4 million more people would be poor if it weren’t for food stamps

More Census news! The Center for Budget and Policy Priorities did some additional number-crunching on population growth, and found that the income from the Supplemental Nutrition Assistance Program--commonly known as food stamps--pushed 4 million people above the official poverty line in 2012.

 

That doesn't mean they're not still poor, of course, but it can sure help to not have to worry about going hungry all the time.

It's a particularly important statistic, given that House Republicans are moving a bill that would cut funding for the SNAP program by $39 billion over a 10-year period. Farmers and the elderly are mobilizing against it, hoping that conservatives from poorer districts won't have the stomach to cut their constituents' benefits by that much.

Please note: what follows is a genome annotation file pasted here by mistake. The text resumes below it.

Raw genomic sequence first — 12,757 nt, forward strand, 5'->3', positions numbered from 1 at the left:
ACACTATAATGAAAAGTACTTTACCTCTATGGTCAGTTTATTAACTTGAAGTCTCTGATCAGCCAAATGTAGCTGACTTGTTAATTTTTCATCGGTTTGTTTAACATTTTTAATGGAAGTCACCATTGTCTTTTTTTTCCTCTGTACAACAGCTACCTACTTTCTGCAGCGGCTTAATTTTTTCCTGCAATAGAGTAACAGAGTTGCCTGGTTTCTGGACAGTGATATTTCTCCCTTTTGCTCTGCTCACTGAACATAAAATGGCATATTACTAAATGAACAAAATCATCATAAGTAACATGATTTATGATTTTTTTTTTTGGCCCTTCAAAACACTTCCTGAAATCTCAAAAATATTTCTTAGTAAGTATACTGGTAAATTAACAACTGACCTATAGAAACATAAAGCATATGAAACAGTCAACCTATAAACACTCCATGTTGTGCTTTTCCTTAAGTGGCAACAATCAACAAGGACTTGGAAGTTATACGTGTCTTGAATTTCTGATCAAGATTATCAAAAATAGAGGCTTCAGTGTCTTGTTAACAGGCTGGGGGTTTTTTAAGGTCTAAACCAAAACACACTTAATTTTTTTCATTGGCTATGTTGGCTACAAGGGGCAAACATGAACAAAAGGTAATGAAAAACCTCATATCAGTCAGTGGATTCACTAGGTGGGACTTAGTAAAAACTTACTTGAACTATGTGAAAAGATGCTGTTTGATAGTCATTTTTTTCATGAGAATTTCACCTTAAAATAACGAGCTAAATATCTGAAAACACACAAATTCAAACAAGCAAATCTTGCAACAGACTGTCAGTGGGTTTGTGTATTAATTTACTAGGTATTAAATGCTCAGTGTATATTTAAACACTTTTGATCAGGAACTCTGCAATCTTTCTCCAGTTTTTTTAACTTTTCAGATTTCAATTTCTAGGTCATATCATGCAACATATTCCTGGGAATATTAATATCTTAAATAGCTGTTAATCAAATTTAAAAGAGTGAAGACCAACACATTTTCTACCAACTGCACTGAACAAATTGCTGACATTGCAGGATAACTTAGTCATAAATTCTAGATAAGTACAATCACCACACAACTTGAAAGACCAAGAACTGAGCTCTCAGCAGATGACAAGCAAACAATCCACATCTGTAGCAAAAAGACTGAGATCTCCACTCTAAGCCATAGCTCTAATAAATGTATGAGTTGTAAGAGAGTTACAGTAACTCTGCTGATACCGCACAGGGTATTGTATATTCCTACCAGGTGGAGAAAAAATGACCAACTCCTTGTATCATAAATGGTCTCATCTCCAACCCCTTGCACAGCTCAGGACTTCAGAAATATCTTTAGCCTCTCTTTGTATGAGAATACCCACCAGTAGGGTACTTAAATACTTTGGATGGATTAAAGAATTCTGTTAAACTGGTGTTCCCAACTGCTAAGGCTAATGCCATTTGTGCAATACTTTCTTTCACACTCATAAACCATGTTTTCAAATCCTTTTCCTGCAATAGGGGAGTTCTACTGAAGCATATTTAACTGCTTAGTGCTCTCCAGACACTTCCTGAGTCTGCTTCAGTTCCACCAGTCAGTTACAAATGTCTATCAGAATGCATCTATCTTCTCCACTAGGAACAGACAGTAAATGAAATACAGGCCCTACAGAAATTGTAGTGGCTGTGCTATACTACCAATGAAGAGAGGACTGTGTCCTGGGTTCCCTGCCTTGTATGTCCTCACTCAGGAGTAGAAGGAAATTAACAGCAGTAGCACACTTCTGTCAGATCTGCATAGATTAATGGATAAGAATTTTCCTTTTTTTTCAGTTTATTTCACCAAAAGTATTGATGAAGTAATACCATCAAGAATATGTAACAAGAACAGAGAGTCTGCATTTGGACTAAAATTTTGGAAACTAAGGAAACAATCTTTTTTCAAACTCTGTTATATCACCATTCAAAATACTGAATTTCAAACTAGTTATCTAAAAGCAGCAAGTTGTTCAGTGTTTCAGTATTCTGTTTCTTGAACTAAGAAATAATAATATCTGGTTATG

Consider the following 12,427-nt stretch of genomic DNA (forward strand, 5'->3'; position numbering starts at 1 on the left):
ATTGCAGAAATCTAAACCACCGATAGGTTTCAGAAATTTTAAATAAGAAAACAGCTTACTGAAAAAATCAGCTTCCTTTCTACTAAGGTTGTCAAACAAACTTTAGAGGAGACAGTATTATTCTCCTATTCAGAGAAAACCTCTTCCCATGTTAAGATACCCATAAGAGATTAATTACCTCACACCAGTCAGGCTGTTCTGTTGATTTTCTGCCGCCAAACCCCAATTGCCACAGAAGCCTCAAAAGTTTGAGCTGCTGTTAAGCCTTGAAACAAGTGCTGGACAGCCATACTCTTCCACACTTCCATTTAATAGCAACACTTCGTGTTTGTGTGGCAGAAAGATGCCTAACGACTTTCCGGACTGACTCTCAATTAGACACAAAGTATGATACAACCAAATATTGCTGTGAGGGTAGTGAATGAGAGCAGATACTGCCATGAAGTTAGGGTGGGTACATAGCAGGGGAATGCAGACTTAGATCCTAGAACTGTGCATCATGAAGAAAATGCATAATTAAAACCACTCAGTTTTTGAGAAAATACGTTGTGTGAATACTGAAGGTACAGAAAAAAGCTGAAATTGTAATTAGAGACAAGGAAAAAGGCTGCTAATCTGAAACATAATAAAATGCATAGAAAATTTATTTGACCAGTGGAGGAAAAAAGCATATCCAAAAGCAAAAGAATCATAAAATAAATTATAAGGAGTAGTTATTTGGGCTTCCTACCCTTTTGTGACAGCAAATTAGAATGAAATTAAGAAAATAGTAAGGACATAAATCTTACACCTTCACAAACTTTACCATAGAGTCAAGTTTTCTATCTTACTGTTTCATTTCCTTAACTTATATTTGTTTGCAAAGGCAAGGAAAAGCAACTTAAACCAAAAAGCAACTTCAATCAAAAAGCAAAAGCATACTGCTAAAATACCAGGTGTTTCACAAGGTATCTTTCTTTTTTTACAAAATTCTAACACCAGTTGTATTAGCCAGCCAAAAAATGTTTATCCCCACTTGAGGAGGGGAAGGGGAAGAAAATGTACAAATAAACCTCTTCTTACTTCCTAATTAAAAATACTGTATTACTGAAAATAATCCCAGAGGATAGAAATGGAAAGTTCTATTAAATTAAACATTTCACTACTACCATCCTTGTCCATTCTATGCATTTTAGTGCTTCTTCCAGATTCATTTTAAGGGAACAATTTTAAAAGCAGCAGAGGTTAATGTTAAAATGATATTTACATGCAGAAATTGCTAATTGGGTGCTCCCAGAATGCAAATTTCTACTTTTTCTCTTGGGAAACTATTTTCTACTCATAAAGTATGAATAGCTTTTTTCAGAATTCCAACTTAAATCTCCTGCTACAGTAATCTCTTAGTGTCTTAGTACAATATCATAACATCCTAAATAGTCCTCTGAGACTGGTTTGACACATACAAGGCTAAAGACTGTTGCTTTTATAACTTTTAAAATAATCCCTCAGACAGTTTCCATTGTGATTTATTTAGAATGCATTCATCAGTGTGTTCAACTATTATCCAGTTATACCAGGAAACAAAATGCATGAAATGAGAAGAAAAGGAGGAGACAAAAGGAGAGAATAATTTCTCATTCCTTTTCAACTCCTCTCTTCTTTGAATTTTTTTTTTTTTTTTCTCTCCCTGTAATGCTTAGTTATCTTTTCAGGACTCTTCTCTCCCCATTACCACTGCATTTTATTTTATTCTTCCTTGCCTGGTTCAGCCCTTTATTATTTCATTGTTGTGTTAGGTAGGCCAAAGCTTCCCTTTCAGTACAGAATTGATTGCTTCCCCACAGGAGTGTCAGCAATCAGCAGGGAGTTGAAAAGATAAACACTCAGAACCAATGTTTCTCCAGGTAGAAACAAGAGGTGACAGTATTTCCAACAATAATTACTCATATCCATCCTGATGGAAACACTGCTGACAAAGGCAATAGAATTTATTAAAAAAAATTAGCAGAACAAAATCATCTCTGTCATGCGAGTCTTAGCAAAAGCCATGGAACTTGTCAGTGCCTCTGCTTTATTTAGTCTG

Lydia DePillis is a reporter focusing on labor, business, and housing. She previously worked at The New Republic and the Washington City Paper. She's from Seattle.

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Dylan Matthews · September 17, 2013

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